Recently, 75-year-old King Charles was diagnosed with prostate enlargement and the issue has already aroused public interest.
After he entered the London Clinic in late January for a procedure to treat his enlarged prostate, a palace statement noted the surge in online searches around prostate care following his health announcement, and acknowledged the King’s pleasure at “having a positive impact on public health awareness.”
So, here is what you need to know about this important organ that contributes to a man’s ability to father a child, yet is a major health concern as men age. Indeed, experts warn that men aged 50 and above are more prone to having unfavorable issues with the prostate gland.
enlarged prostate is a common condition facing men
Experts say the enlarged prostate for which King Charles was recently treated is a common condition facing men. Here’s everything you need to know.
What is a prostate? What problems can it cause?
The prostate is part of the male reproductive system. It is a small, walnut-sized gland located below the bladder and in front of the rectum. Its main function is to produce a fluid that, along with sperm cells from the testicles and fluids from other glands, makes up semen.
Yet while the prostate has an important role, Dr. Mitchell R. Humphreys, the chair of the department of urology at the Mayo Clinic, says, outside of reproduction, the gland “only causes challenges.”
problem arises when the prostate becomes so enlarged that it blocks the urine completely so you can’t pee, or you develop stones or an infection in the bladder
The two main difficulties are prostate cancer, which is the most common cancer for men, and prostate enlargement. By age 60, nearly half of all men will have the condition known as benign prostatic hyperplasia (BPH), and that number jumps to 90% by age 85, per Harvard Health Publishing.
it’s important to recognize the symptoms of an enlarged prostate before it gets to be too late
What issues can an enlarged prostate cause?
Though the primary function of the prostate is related to reproduction, its position can impact the urinary system. As men age, the prostate continues to grow, which can potentially squeeze the urethra. This leads to symptoms such as:
- Difficulty starting or stopping urination
- A weak stream
- The need to urinate more frequently
- Getting up often in the middle of the night to use the bathroom
- “Dribbling” at the end of urinating
- Incomplete emptying of the bladder
- Burning or pain during urination.
- There was blood in either the pee or the sperm.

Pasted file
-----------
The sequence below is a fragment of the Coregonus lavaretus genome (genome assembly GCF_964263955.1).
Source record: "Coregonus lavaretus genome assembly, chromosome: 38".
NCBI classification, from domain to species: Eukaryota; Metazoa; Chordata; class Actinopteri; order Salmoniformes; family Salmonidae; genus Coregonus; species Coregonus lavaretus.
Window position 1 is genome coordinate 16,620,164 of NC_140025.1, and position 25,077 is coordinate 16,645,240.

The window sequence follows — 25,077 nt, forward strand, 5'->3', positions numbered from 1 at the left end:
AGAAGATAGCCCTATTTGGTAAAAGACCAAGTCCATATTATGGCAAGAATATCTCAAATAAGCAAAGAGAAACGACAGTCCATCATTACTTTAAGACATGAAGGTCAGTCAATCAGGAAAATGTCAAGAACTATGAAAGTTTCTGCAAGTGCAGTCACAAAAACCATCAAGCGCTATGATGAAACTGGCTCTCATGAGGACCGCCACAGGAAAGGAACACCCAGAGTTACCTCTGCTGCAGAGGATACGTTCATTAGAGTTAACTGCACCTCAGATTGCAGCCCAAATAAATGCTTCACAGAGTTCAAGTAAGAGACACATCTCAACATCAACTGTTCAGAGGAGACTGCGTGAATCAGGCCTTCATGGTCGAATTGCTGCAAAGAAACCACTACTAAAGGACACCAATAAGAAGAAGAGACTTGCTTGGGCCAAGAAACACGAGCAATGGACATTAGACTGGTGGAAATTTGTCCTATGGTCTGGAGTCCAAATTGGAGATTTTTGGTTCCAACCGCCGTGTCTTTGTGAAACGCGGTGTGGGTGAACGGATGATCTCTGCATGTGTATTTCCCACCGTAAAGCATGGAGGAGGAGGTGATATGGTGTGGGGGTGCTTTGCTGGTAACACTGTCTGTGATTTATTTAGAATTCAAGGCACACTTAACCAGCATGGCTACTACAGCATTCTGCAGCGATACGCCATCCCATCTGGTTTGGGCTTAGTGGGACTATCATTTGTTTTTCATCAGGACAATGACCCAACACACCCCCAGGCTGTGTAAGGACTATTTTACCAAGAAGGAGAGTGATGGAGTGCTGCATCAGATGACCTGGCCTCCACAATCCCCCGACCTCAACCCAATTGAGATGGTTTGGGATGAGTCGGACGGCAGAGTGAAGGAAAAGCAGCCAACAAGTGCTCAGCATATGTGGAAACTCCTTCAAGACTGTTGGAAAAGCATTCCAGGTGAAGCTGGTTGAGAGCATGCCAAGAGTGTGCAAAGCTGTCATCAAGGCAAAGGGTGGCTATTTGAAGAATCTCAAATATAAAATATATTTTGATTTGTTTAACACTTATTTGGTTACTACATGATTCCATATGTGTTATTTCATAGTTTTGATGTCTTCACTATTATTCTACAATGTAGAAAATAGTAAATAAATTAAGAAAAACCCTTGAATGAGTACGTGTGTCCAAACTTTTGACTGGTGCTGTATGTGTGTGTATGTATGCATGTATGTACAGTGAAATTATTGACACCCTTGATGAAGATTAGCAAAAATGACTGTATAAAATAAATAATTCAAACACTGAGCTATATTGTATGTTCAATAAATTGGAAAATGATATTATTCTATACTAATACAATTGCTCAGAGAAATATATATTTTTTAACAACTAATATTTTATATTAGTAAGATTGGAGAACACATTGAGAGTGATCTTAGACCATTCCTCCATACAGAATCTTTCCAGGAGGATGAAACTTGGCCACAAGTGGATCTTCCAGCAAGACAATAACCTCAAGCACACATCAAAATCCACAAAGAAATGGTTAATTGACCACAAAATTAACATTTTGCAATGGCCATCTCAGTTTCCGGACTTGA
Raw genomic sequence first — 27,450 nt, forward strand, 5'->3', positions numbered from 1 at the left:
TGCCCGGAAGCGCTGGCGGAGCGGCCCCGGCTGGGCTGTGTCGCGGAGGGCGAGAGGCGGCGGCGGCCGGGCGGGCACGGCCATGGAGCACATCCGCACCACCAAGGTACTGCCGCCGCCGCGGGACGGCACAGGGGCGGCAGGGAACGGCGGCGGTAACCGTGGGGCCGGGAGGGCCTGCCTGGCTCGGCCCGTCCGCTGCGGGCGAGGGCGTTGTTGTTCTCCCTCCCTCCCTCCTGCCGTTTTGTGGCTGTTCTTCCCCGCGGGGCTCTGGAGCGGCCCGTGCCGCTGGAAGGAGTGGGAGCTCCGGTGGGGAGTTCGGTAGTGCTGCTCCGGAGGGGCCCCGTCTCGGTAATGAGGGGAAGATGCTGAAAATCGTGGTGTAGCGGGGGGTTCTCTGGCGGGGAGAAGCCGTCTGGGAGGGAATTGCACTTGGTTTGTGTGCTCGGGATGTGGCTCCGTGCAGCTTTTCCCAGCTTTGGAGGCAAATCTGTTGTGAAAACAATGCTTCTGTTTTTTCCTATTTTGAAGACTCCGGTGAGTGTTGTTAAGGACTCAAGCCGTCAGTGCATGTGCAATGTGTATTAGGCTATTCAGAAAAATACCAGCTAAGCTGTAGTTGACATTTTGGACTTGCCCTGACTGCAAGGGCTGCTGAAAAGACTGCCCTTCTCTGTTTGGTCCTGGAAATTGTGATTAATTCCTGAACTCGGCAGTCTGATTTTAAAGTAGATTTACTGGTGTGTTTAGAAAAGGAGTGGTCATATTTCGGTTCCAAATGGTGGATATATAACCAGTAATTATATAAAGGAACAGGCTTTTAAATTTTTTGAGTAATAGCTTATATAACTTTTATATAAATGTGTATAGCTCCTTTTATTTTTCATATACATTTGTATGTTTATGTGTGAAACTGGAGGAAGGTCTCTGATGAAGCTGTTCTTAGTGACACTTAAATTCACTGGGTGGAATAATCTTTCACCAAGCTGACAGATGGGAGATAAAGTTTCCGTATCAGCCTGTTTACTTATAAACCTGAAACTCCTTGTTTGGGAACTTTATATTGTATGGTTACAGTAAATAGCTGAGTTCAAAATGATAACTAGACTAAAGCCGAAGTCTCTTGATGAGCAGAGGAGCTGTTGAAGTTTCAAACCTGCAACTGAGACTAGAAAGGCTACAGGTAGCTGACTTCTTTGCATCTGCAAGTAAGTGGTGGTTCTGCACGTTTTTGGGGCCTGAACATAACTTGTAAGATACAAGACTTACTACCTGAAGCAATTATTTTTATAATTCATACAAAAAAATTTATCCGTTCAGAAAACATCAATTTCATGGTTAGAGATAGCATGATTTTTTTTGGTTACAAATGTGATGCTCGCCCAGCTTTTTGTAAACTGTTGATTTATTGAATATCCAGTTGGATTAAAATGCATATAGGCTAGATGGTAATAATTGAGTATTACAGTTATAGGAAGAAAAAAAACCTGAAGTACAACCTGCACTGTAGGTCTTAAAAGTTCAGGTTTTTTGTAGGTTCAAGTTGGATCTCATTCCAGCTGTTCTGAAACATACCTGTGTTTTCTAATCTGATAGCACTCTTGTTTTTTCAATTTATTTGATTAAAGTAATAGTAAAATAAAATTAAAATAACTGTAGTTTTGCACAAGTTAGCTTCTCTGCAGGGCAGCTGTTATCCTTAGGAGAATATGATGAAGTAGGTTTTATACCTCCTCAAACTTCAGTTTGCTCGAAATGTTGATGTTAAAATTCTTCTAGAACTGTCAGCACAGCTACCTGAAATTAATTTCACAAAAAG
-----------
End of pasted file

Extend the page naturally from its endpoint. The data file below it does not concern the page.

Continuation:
- Discomfort and stiffness in the buttocks, hips, or upper thighs may be present.
- Painful ejaculation
- Difficulty achieving an orgasm
Physicians say BPH becomes a problem when the prostate becomes so enlarged that it blocks the urine completely so you can’t pee, or you develop stones or an infection in the bladder.
Not urinating properly is also bad news for your kidneys, which are responsible for filtering waste and excess fluids from the blood to create urine.
If urine doesn’t flow properly, the kidneys may struggle to perform this essential function, resulting in damage to the organ. The prostate may also bleed when it becomes enlarged, says the urologist at the Mayo Clinic, Dr. Humphreys.
Humphreys notes that it’s important to recognize the symptoms of an enlarged prostate before it gets to be too late.
Men aged 50 and above are more prone to having unfavorable issues with the prostate gland
While the bladder will initially get stronger to overcome the obstruction caused by an enlarged prostate, at some point, he warns, it “is going to give up” and “won’t be able to squeeze the urine past the obstruction of the prostate.” That’s when medical intervention is needed to alleviate or remove that prostate obstruction.
How do you treat an enlarged prostate?
Humphreys says there are two major ways to address an enlarged prostate. The first is through medication, which he says is generally well tolerated but doesn’t always solve the problem. Oftentimes, surgical intervention is necessary.
By age 60, nearly half of all men will have the condition known as benign prostatic hyperplasia (BPH), and that number jumps to 90% by age 85
Diet for prostate health
Nutritionist, Dr. Femi Aboaba, says eating a diet that is rich in certain nutrients can help to reduce the risk of these issues.
A prostate-friendly diet should include:
- Foods that are high in antioxidants, such as fruits and vegetables, which help to protect the cells of the body.
- Fruits and vegetables are also high in fiber, which can help to reduce the risk of prostate cancer.
- Foods that are high in omega-3 fatty acids, such as fish, can help to reduce inflammation in the body, which can help to reduce the risk of prostate cancer.
- Foods that are high in zinc such as oysters, beef, pork, and poultry help to support prostate health.
- Foods that are high in lycopene, a powerful antioxidant that has been shown to reduce the risk of prostate cancer. Foods that are high in lycopene include tomatoes, watermelon, and pink grapefruit.